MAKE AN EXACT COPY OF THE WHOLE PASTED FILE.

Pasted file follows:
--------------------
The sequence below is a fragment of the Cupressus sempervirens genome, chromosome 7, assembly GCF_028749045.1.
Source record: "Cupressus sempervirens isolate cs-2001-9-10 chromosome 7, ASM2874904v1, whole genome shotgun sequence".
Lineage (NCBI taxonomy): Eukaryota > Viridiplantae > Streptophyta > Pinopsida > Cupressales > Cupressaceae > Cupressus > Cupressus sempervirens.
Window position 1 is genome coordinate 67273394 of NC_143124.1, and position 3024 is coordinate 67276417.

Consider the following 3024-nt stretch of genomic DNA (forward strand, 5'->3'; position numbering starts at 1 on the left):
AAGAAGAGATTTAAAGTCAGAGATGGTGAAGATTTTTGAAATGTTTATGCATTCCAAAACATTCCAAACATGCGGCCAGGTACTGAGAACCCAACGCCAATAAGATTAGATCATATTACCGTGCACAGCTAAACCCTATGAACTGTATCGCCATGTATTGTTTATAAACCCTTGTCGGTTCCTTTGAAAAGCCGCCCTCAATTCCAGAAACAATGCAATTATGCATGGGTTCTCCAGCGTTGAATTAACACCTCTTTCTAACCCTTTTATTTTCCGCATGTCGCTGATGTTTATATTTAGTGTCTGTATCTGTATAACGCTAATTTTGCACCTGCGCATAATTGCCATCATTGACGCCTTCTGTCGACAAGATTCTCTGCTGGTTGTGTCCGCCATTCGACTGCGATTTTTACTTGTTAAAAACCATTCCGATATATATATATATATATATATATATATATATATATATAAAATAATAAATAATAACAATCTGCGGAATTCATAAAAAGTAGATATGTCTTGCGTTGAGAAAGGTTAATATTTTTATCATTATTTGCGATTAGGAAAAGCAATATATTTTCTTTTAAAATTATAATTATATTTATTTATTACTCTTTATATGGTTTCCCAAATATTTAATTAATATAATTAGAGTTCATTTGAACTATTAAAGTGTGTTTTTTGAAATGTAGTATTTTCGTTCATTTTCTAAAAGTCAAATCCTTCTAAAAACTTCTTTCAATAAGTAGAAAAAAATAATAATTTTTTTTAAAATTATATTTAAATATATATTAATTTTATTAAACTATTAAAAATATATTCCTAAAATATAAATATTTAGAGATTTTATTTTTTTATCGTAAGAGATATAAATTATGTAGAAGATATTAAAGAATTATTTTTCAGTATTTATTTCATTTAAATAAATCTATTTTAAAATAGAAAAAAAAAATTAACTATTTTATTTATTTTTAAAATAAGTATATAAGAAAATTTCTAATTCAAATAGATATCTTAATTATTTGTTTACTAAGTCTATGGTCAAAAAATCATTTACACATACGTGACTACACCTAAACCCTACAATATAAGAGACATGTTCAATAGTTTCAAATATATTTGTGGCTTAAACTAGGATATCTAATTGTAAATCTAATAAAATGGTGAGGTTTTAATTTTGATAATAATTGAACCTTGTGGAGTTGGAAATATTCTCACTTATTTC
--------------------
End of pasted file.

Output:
The sequence below is a fragment of the Cupressus sempervirens genome, chromosome 7, assembly GCF_028749045.1.
Source record: "Cupressus sempervirens isolate cs-2001-9-10 chromosome 7, ASM2874904v1, whole genome shotgun sequence".
Lineage (NCBI taxonomy): Eukaryota > Viridiplantae > Streptophyta > Pinopsida > Cupressales > Cupressaceae > Cupressus > Cupressus sempervirens.
Window position 1 is genome coordinate 67273394 of NC_143124.1, and position 3024 is coordinate 67276417.

Consider the following 3024-nt stretch of genomic DNA (forward strand, 5'->3'; position numbering starts at 1 on the left):
AAGAAGAGATTTAAAGTCAGAGATGGTGAAGATTTTTGAAATGTTTATGCATTCCAAAACATTCCAAACATGCGGCCAGGTACTGAGAACCCAACGCCAATAAGATTAGATCATATTACCGTGCACAGCTAAACCCTATGAACTGTATCGCCATGTATTGTTTATAAACCCTTGTCGGTTCCTTTGAAAAGCCGCCCTCAATTCCAGAAACAATGCAATTATGCATGGGTTCTCCAGCGTTGAATTAACACCTCTTTCTAACCCTTTTATTTTCCGCATGTCGCTGATGTTTATATTTAGTGTCTGTATCTGTATAACGCTAATTTTGCACCTGCGCATAATTGCCATCATTGACGCCTTCTGTCGACAAGATTCTCTGCTGGTTGTGTCCGCCATTCGACTGCGATTTTTACTTGTTAAAAACCATTCCGATATATATATATATATATATATATATATATATATATATAAAATAATAAATAATAACAATCTGCGGAATTCATAAAAAGTAGATATGTCTTGCGTTGAGAAAGGTTAATATTTTTATCATTATTTGCGATTAGGAAAAGCAATATATTTTCTTTTAAAATTATAATTATATTTATTTATTACTCTTTATATGGTTTCCCAAATATTTAATTAATATAATTAGAGTTCATTTGAACTATTAAAGTGTGTTTTTTGAAATGTAGTATTTTCGTTCATTTTCTAAAAGTCAAATCCTTCTAAAAACTTCTTTCAATAAGTAGAAAAAAATAATAATTTTTTTTAAAATTATATTTAAATATATATTAATTTTATTAAACTATTAAAAATATATTCCTAAAATATAAATATTTAGAGATTTTATTTTTTTATCGTAAGAGATATAAATTATGTAGAAGATATTAAAGAATTATTTTTCAGTATTTATTTCATTTAAATAAATCTATTTTAAAATAGAAAAAAAAAATTAACTATTTTATTTATTTTTAAAATAAGTATATAAGAAAATTTCTAATTCAAATAGATATCTTAATTATTTGTTTACTAAGTCTATGGTCAAAAAATCATTTACACATACGTGACTACACCTAAACCCTACAATATAAGAGACATGTTCAATAGTTTCAAATATATTTGTGGCTTAAACTAGGATATCTAATTGTAAATCTAATAAAATGGTGAGGTTTTAATTTTGATAATAATTGAACCTTGTGGAGTTGGAAATATTCTCACTTATTTC